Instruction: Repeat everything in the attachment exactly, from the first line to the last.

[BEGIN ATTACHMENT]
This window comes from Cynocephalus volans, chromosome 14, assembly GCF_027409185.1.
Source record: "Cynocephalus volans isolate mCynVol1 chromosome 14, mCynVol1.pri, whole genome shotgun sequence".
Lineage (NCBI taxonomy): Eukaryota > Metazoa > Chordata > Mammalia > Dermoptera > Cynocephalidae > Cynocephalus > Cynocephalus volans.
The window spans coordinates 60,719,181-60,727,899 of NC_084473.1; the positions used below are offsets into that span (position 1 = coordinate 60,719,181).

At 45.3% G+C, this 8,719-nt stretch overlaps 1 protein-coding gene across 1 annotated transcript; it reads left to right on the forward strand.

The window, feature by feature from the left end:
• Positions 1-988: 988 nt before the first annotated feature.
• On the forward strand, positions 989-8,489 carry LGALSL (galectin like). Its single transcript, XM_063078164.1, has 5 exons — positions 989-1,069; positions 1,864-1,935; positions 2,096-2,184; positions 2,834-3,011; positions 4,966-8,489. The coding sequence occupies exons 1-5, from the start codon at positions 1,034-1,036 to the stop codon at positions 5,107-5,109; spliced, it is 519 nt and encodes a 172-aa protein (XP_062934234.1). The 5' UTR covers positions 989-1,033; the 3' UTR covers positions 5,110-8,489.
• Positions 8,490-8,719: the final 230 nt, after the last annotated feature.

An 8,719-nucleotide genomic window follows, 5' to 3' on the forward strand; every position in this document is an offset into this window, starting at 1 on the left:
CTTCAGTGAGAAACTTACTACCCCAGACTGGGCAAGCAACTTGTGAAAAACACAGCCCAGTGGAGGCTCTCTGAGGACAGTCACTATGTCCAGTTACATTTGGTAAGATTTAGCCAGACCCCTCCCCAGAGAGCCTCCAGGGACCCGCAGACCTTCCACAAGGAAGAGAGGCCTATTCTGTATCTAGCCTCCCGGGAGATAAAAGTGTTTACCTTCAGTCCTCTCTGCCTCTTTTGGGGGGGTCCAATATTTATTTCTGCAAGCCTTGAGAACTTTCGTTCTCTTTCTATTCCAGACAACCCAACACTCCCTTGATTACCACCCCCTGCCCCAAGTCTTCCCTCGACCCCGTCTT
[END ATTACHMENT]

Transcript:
This window comes from Cynocephalus volans, chromosome 14, assembly GCF_027409185.1.
Source record: "Cynocephalus volans isolate mCynVol1 chromosome 14, mCynVol1.pri, whole genome shotgun sequence".
Lineage (NCBI taxonomy): Eukaryota > Metazoa > Chordata > Mammalia > Dermoptera > Cynocephalidae > Cynocephalus > Cynocephalus volans.
The window spans coordinates 60,719,181-60,727,899 of NC_084473.1; the positions used below are offsets into that span (position 1 = coordinate 60,719,181).

At 45.3% G+C, this 8,719-nt stretch overlaps 1 protein-coding gene across 1 annotated transcript; it reads left to right on the forward strand.

The window, feature by feature from the left end:
• Positions 1-988: 988 nt before the first annotated feature.
• On the forward strand, positions 989-8,489 carry LGALSL (galectin like). Its single transcript, XM_063078164.1, has 5 exons — positions 989-1,069; positions 1,864-1,935; positions 2,096-2,184; positions 2,834-3,011; positions 4,966-8,489. The coding sequence occupies exons 1-5, from the start codon at positions 1,034-1,036 to the stop codon at positions 5,107-5,109; spliced, it is 519 nt and encodes a 172-aa protein (XP_062934234.1). The 5' UTR covers positions 989-1,033; the 3' UTR covers positions 5,110-8,489.
• Positions 8,490-8,719: the final 230 nt, after the last annotated feature.

An 8,719-nucleotide genomic window follows, 5' to 3' on the forward strand; every position in this document is an offset into this window, starting at 1 on the left:
CTTCAGTGAGAAACTTACTACCCCAGACTGGGCAAGCAACTTGTGAAAAACACAGCCCAGTGGAGGCTCTCTGAGGACAGTCACTATGTCCAGTTACATTTGGTAAGATTTAGCCAGACCCCTCCCCAGAGAGCCTCCAGGGACCCGCAGACCTTCCACAAGGAAGAGAGGCCTATTCTGTATCTAGCCTCCCGGGAGATAAAAGTGTTTACCTTCAGTCCTCTCTGCCTCTTTTGGGGGGGTCCAATATTTATTTCTGCAAGCCTTGAGAACTTTCGTTCTCTTTCTATTCCAGACAACCCAACACTCCCTTGATTACCACCCCCTGCCCCAAGTCTTCCCTCGACCCCGTCTT